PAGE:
Rare Books Blog

The boyhood days of Guy Fawkes (1895)
November 3, 2013

R.J. Lambe, The Boyhood Days of Guy Fawkes, or, The Conspirators of Old London (London: Edwin J. Brett Ltd., “Harkaway House”, [1895?]). Gift of the late Professor Morris L. Cohen. A specimen of the “Penny dreadfuls” genre of popular literature, from the Juvenile Jurisprudence Collection, Lillian Goldman Law Library.

Nicolaus de Gijselaar, De venatione (1734)
November 2, 2013

The latest addition to our Flickr site is “Dutch legal dissertations”. This set of images is another product of my interest in illustrated law books.

The Lillian Goldman Law Library owns thousands of dissertations for doctorates in law from the 17th-18th centuries, most of them from German universities. The title pages of the German dissertations tend to be fairly plain and text-heavy (see the “German legal dissertations” set on Flickr for a taste), although the woodcut headpieces and initials can be quite pretty; you can view several examples in the “Justitia - initials” set.

However, almost all of the 18th-century Dutch dissertations have ornate engraved title pages, like the dissertation on hunting law shown here, one shown here, Dissertatio juridica inauguralis: De venatione (1734), submitted by Nicolaus de Gijselaar for his doctorate in law from Leiden University. Note that the title page is larger than the rest of the 24-page pamphlet. This is another common feature of Dutch legal dissertations. One hypothesis is that the title pages did double duty as broadsides advertising these important academic events, where the candidate would formally present his dissertation to the assembled faculty and dignitaries.

I have yet to find the same engraving re-used in another dissertation. This indicates both the prosperity of the Dutch Republic and the importance placed on the dissertations.

At this writing, “Dutch legal dissertations” contains images of only 10 dissertations, but more are on their way. I am scouring the uncataloged dissertations for additional examples.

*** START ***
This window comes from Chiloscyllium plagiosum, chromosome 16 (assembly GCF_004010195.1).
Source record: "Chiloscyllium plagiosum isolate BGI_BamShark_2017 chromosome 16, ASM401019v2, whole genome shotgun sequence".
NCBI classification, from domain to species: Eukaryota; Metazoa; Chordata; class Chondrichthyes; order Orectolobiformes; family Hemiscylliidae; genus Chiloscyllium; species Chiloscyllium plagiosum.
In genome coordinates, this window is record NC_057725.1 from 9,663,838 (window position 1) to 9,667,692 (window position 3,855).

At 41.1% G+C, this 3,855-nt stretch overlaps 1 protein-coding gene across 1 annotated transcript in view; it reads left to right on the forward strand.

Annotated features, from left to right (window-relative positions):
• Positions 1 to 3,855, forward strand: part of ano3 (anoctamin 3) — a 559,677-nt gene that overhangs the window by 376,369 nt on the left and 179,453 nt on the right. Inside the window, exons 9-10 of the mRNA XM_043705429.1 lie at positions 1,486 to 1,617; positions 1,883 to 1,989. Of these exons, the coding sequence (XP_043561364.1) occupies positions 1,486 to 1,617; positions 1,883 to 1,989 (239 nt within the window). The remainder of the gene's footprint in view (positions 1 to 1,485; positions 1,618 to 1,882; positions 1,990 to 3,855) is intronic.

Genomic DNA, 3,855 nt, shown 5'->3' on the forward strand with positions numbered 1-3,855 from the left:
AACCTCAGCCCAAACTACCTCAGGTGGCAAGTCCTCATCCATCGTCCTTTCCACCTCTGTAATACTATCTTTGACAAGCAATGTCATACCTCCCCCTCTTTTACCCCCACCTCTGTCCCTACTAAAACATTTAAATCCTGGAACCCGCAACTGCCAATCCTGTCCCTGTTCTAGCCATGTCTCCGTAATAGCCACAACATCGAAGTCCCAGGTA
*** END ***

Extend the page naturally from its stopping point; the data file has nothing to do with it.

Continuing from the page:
– MIKE WIDENER, Rare Book Librarian

Ordinationi e statuti della ven. Archiconfraternita di Santa Maria della Pieta in Campo Santo delle nationi teutonica, e di Fiandra (Roma: Nella stamperia della Rev. Cam. Apost., 1683).
October 27, 2013

Ordinationi e statute della ven. Archiconfraternita di Santa Maria della Pieta in Campo Santo delle nationi teutonica, e di Fiandra (1683).

This binding, 18th-century mottled calf with gilt decoration, shows the arms of Pierluigi Cardinal Carafa.  Carafa (1677-1755) had an active ecclesiastical career after receiving doctorates in Roman and canon law.  Before his death, Carafa served as the Cardinal-Bishop of Ostia in Rome, and was active as a patron in the city.  The Ordinationi e statute comprise the statutes of a lay confraternity of German and Flemish nationals who provided burials and masses for their compatriots in Rome.  It is the first and only printed edition of the work. 

– Ryan Greenwood, Rare Book Fellow

“Armorial Bindings,” an exhibit curated by Ryan Greenwood, is on display from September 23 to December 18, 2013, and is located on level L2 of the Lillian Goldman Law Library, Yale Law School.

Diego de Covarrubias y Leyva, Qvaestionvm practicarvm (1573), bound with his Variarvm resolvtionvm ivridicarvm (Frankfurt, 1573)
October 27, 2013

Diego de Covarrubias y Leyva, Qvaestionvm practicarvm (1573), bound with his Variarvm resolvtionvm ivridicarvm (1573).  Showing the arms of George Carteret.

Diego de Covarrubias (1512-1577), a leading Catholic jurist of the Counter-Reformation, was a professor of canon law, bishop and advisor to Philip II of Spain.  His works bound together here treat questions of procedure, based in canon and Roman law.   

Sir George Carteret (1610-1680) was Comptroller of the Royal Navy before going into exile on the downfall of Charles I.  After the Restoration, he became Treasurer of the Navy, and with John Berkeley received (also naming) New Jersey from the future Catholic King James II.  Carteret later helped draft a provision for religious freedom in New Jersey.  His arms show a squirrel sejant (upright) cracking a nut.